- By Monica Whitepigeon
LA CONNER, Wash. — Tribal communities are reviving 3,500-year-old eco-friendly practices to create sustainable beaches along the Pacific Northwest Coast.
Teams of tribal members and scientists in the U.S. and Canada have scouted various locations that are ideal areas for shellfish, like clams, and other small marine life to nestle and flourish in what is referred to as clam gardens. The concept is to build rock walls near low tidemarks, which in turn traps sediment and sand to create terraces to cultivate intertidal ecosystems. These sanctuaries encourage sea creature growth and development in shallow coastal waters.
This knowledge of marine care was passed down through generations of Pacific Coast tribes, with the earliest rocky coastal remnants dating back 3,500 years on Quadra Island in British Columbia. The clam gardens were used as food production and food security for Indigenous populations. While not as widespread of a practice as it once was, many are finding its significance and relevance when it comes to combating the effects of climate change.
According to Encyclopedia of Puget Sound, a scientific guide to the Salish Sea ecosystem recovery, littleneck clams have declined over the past three decades in Swinomish territories. The Swinomish Reservation is located on the southeastern peninsula of Fidalgo Island in Washington state, which means ninety percent of the reservation is surrounded by water, and relies heavily on marine resources. Food scarcity has pushed the tribe to build out a long-term environmental action plan and studies to find sustainable options.
“We thought (clam gardening) was a great approach to address many of the concerns that the community had brought up,” said Swinomish Fisheries Department marine ecologist Courtney Greiner.
Parks Canada and the WSÁNEĊ and Hul'q'umi'num Nations explain the historical significance of clam gardens and what they are doing to restore them in the Southern Gulf Islands.
These types of gardening practices encourage marine growth by a “four-fold increase in abundance and nearly double the growth rate of native clam species” in comparison to unmanaged beaches.
Having years of research and field experience, Greiner and her colleagues were able to map out areas suitable for harvesting and worked with tribal members to avoid culturally significant or historic sites. The team was able to determine 15 potential clam garden sites.
In 2018, the Swinomish Indian Tribal Community in Washington state began the site selection process for the first known present-day clam garden in the US. The Coast Salish tribe partnered with Washington Sea Grant, a college program that offers educational and scientific resources to support interconnections between communities and marine life, to develop a model for clam gardening. The ongoing project is regularly maintained and assessed by members of the Fisheries Department.
Research sharing is key to the success of clam gardens. It builds cultural and scientific relationships among other tribes both in the US and Canada, as well as environmental researchers.
Clam Garden Network is comprised of a group of First Nations, researchers, academics and resource managers from Alaska, Washington state and coastal British Columbia, who are interested in the cultural and ecological importance of traditional clam management practices and features.
The interdisciplinary and cross-cultural network provides a space for sharing tools and data, research concepts and approaches and other resource materials.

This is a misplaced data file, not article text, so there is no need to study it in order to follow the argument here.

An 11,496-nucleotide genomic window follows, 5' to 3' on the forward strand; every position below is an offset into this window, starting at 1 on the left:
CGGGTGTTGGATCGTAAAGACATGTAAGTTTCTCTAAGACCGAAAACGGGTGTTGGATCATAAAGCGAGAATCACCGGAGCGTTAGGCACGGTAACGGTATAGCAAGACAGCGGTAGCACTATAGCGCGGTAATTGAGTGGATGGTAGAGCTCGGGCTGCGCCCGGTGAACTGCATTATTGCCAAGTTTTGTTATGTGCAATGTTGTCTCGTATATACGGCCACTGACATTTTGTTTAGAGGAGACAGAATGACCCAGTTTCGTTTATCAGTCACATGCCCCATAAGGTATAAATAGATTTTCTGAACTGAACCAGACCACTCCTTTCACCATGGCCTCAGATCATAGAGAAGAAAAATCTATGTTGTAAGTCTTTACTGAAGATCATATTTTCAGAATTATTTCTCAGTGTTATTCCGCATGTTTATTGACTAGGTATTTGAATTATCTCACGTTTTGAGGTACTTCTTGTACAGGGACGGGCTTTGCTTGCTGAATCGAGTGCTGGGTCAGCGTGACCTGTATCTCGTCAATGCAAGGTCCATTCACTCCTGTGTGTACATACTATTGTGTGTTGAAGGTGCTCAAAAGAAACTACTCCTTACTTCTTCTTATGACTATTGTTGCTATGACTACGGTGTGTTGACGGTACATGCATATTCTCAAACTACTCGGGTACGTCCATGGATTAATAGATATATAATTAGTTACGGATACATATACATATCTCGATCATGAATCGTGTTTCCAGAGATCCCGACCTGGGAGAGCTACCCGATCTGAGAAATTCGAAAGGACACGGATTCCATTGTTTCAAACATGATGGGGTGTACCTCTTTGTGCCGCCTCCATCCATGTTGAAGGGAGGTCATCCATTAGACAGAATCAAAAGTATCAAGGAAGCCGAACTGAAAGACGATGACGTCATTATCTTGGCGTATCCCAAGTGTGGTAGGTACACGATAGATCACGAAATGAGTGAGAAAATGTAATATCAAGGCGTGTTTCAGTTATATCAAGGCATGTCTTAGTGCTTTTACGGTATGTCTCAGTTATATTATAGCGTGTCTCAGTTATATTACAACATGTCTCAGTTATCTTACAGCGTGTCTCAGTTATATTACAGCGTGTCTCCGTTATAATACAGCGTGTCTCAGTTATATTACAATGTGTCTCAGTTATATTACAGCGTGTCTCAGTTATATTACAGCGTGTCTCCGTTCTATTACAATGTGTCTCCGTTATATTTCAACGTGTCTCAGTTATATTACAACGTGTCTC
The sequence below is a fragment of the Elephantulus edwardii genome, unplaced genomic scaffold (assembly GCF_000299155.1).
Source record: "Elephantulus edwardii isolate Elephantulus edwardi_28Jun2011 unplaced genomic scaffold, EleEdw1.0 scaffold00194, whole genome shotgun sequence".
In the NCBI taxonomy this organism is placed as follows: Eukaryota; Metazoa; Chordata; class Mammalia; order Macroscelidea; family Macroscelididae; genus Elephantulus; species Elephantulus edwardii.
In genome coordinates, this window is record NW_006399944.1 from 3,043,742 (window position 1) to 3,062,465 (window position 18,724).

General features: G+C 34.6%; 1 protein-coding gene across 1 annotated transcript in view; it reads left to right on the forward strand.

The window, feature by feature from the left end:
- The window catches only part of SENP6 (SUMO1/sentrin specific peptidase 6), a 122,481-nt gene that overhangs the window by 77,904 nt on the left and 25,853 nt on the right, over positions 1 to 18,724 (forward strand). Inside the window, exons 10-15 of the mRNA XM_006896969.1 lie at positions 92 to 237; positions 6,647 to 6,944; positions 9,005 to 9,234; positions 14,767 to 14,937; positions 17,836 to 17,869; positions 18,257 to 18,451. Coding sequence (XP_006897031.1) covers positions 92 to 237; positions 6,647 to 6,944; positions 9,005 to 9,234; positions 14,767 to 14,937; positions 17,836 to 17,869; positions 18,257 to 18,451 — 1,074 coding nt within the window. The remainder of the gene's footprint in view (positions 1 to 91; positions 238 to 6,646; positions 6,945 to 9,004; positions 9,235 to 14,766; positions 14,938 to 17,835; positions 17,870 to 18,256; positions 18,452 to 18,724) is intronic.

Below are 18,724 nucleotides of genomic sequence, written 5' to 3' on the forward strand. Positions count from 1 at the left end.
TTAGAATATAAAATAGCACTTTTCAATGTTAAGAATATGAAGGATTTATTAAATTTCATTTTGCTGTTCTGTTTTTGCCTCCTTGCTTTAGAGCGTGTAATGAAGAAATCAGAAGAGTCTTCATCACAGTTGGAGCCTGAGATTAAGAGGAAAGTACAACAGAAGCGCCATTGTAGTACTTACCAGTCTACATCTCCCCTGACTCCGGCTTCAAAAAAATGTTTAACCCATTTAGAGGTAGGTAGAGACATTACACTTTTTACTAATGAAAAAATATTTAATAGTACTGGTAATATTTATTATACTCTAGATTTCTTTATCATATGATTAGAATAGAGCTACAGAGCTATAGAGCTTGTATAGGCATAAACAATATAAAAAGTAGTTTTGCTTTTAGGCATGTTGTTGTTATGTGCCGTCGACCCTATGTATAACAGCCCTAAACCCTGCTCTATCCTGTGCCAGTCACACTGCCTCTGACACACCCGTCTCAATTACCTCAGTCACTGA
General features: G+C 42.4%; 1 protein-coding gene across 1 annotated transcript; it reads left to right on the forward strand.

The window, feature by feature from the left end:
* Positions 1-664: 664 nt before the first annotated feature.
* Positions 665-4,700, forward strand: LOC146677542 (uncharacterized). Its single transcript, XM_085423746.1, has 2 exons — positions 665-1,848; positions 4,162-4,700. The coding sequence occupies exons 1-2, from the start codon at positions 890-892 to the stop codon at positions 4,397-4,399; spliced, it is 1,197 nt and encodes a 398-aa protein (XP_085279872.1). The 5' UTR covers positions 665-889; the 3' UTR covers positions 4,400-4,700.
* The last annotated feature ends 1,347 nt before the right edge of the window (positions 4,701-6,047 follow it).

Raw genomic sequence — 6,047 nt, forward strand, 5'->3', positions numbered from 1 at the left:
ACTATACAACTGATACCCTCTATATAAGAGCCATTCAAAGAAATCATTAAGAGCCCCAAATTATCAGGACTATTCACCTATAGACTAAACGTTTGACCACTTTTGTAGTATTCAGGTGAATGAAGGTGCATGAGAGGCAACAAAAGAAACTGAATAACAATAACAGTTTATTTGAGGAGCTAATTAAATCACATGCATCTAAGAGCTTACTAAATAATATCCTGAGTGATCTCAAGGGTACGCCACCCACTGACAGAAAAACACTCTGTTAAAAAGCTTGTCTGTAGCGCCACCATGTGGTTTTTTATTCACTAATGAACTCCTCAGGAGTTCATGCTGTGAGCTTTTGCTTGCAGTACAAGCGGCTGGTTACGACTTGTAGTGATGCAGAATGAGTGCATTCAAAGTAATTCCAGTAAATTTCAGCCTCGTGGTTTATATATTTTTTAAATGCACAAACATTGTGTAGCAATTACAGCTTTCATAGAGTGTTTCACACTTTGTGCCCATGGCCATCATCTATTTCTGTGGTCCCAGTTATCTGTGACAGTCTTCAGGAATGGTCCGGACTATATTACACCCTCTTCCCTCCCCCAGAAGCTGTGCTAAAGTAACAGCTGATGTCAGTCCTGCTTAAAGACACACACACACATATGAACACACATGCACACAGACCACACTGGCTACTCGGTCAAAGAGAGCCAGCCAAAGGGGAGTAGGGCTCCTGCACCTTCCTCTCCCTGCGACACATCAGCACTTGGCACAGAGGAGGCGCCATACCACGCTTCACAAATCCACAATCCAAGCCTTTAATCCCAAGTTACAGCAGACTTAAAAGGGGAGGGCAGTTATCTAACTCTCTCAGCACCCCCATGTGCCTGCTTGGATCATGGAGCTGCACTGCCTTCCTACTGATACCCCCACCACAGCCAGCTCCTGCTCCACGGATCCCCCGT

In an interview with Medium earlier this year, Greiner commented that “tribes and First Nations are place-based, resource-dependent communities that have been living off the land and managing resources sustainably for millennia.”
“They have survived the booms and busts in resource abundance as the environment has changed around them by developing a robust portfolio of diverse management strategies based on reciprocity and stewardship. These strategies need to be supported and uplifted within Indigenous communities which are disproportionately impacted by climate change.”
Indigenous practices such as clam gardening may also inadvertently support language revitalization.
In 2016, the Oxford University academic journal BioScience reported on the correlation between Indigenous ecological knowledge and the loss of language. For some Native communities, this loss of terminology and practices could hinder further understanding and management framework that relate to jeopardized ecosystems.
The article notes that “Indigenous scientific knowledge is in many ways complementary to—not contradictory or redundant with—academic science or citizen science. In fact, local taxonomies already bridge detailed place-based natural-history observations with moral dimensions and artistic, effective communication strategies that some biodiversity and climate scientists are now striving to encompass in their own work.”
For Swinomish, the revival of clam gardens is reliant on looking at the past, present and future. Working with cultural keepers and tribal elders has been quite beneficial in various ways and reinforced the need to keep mental, physical, social, and spiritual connections with marine life and the overall environment. After conferring with the community, the tribal staff identified six reoccurring themes and labeled them as Indigenous Health Indicators (IHIs) — natural resources security, cultural use, education, community connections, self-determination, and resilience.
Greiner said: “The practice of clam gardening includes human participation, which provides opportunities for community members to strengthen relationships with the tidelands and with each other. For this project, success is creating a space on the reservation where all of the IHIs are supported and promoted. And hopefully result in greater clam abundance.”
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